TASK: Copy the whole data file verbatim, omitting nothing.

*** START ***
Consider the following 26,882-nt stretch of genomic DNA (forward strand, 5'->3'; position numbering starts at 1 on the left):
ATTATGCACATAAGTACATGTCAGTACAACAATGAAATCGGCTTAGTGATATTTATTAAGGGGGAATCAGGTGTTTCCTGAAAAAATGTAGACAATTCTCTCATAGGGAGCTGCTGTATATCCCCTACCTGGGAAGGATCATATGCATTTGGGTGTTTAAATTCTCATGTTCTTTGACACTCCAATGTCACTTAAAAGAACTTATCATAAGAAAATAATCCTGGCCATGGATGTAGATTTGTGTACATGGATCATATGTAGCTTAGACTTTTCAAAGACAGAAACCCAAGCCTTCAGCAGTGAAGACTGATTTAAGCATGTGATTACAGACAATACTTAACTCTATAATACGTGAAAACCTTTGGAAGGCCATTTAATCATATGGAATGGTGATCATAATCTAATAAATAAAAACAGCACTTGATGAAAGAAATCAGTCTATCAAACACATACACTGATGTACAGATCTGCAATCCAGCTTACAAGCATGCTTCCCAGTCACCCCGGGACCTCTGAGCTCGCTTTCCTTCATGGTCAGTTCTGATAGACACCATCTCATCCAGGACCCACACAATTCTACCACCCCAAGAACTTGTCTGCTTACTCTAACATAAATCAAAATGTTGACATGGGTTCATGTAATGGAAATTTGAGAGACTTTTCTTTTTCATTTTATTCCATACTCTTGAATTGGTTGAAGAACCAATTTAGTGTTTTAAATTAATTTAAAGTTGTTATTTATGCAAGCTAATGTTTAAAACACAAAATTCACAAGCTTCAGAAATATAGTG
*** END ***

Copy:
Consider the following 26,882-nt stretch of genomic DNA (forward strand, 5'->3'; position numbering starts at 1 on the left):
ATTATGCACATAAGTACATGTCAGTACAACAATGAAATCGGCTTAGTGATATTTATTAAGGGGGAATCAGGTGTTTCCTGAAAAAATGTAGACAATTCTCTCATAGGGAGCTGCTGTATATCCCCTACCTGGGAAGGATCATATGCATTTGGGTGTTTAAATTCTCATGTTCTTTGACACTCCAATGTCACTTAAAAGAACTTATCATAAGAAAATAATCCTGGCCATGGATGTAGATTTGTGTACATGGATCATATGTAGCTTAGACTTTTCAAAGACAGAAACCCAAGCCTTCAGCAGTGAAGACTGATTTAAGCATGTGATTACAGACAATACTTAACTCTATAATACGTGAAAACCTTTGGAAGGCCATTTAATCATATGGAATGGTGATCATAATCTAATAAATAAAAACAGCACTTGATGAAAGAAATCAGTCTATCAAACACATACACTGATGTACAGATCTGCAATCCAGCTTACAAGCATGCTTCCCAGTCACCCCGGGACCTCTGAGCTCGCTTTCCTTCATGGTCAGTTCTGATAGACACCATCTCATCCAGGACCCACACAATTCTACCACCCCAAGAACTTGTCTGCTTACTCTAACATAAATCAAAATGTTGACATGGGTTCATGTAATGGAAATTTGAGAGACTTTTCTTTTTCATTTTATTCCATACTCTTGAATTGGTTGAAGAACCAATTTAGTGTTTTAAATTAATTTAAAGTTGTTATTTATGCAAGCTAATGTTTAAAACACAAAATTCACAAGCTTCAGAAATATAGTG